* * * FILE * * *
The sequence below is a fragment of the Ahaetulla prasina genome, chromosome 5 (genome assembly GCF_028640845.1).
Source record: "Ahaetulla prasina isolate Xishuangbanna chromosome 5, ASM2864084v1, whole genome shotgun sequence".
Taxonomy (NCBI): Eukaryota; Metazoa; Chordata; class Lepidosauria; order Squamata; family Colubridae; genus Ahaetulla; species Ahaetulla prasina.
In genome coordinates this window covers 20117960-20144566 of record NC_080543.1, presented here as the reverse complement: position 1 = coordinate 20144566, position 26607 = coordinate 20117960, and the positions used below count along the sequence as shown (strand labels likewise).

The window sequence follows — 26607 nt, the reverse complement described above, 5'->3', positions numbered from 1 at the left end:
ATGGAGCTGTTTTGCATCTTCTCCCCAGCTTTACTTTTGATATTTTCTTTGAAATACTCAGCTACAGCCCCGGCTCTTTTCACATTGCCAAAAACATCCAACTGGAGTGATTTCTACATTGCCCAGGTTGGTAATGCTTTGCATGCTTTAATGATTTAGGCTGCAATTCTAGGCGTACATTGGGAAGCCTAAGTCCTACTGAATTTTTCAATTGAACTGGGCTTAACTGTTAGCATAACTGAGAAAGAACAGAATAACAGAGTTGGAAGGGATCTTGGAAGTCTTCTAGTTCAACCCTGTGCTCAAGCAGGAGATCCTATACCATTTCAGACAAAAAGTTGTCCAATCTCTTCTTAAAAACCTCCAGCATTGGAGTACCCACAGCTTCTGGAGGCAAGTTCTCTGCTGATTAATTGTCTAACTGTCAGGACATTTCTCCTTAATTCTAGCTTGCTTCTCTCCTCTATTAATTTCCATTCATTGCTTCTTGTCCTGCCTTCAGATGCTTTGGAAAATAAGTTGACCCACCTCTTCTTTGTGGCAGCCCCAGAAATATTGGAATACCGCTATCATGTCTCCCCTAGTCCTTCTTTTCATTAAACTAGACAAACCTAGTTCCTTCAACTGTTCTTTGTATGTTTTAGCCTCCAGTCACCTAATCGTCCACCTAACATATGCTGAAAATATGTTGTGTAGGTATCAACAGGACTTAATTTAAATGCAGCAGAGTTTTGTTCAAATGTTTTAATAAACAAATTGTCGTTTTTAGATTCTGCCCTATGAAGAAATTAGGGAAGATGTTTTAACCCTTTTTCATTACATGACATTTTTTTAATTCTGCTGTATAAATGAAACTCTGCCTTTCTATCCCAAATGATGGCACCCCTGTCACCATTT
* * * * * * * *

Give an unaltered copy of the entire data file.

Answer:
The sequence below is a fragment of the Ahaetulla prasina genome, chromosome 5 (genome assembly GCF_028640845.1).
Source record: "Ahaetulla prasina isolate Xishuangbanna chromosome 5, ASM2864084v1, whole genome shotgun sequence".
Taxonomy (NCBI): Eukaryota; Metazoa; Chordata; class Lepidosauria; order Squamata; family Colubridae; genus Ahaetulla; species Ahaetulla prasina.
In genome coordinates this window covers 20117960-20144566 of record NC_080543.1, presented here as the reverse complement: position 1 = coordinate 20144566, position 26607 = coordinate 20117960, and the positions used below count along the sequence as shown (strand labels likewise).

The window sequence follows — 26607 nt, the reverse complement described above, 5'->3', positions numbered from 1 at the left end:
ATGGAGCTGTTTTGCATCTTCTCCCCAGCTTTACTTTTGATATTTTCTTTGAAATACTCAGCTACAGCCCCGGCTCTTTTCACATTGCCAAAAACATCCAACTGGAGTGATTTCTACATTGCCCAGGTTGGTAATGCTTTGCATGCTTTAATGATTTAGGCTGCAATTCTAGGCGTACATTGGGAAGCCTAAGTCCTACTGAATTTTTCAATTGAACTGGGCTTAACTGTTAGCATAACTGAGAAAGAACAGAATAACAGAGTTGGAAGGGATCTTGGAAGTCTTCTAGTTCAACCCTGTGCTCAAGCAGGAGATCCTATACCATTTCAGACAAAAAGTTGTCCAATCTCTTCTTAAAAACCTCCAGCATTGGAGTACCCACAGCTTCTGGAGGCAAGTTCTCTGCTGATTAATTGTCTAACTGTCAGGACATTTCTCCTTAATTCTAGCTTGCTTCTCTCCTCTATTAATTTCCATTCATTGCTTCTTGTCCTGCCTTCAGATGCTTTGGAAAATAAGTTGACCCACCTCTTCTTTGTGGCAGCCCCAGAAATATTGGAATACCGCTATCATGTCTCCCCTAGTCCTTCTTTTCATTAAACTAGACAAACCTAGTTCCTTCAACTGTTCTTTGTATGTTTTAGCCTCCAGTCACCTAATCGTCCACCTAACATATGCTGAAAATATGTTGTGTAGGTATCAACAGGACTTAATTTAAATGCAGCAGAGTTTTGTTCAAATGTTTTAATAAACAAATTGTCGTTTTTAGATTCTGCCCTATGAAGAAATTAGGGAAGATGTTTTAACCCTTTTTCATTACATGACATTTTTTTAATTCTGCTGTATAAATGAAACTCTGCCTTTCTATCCCAAATGATGGCACCCCTGTCACCATTT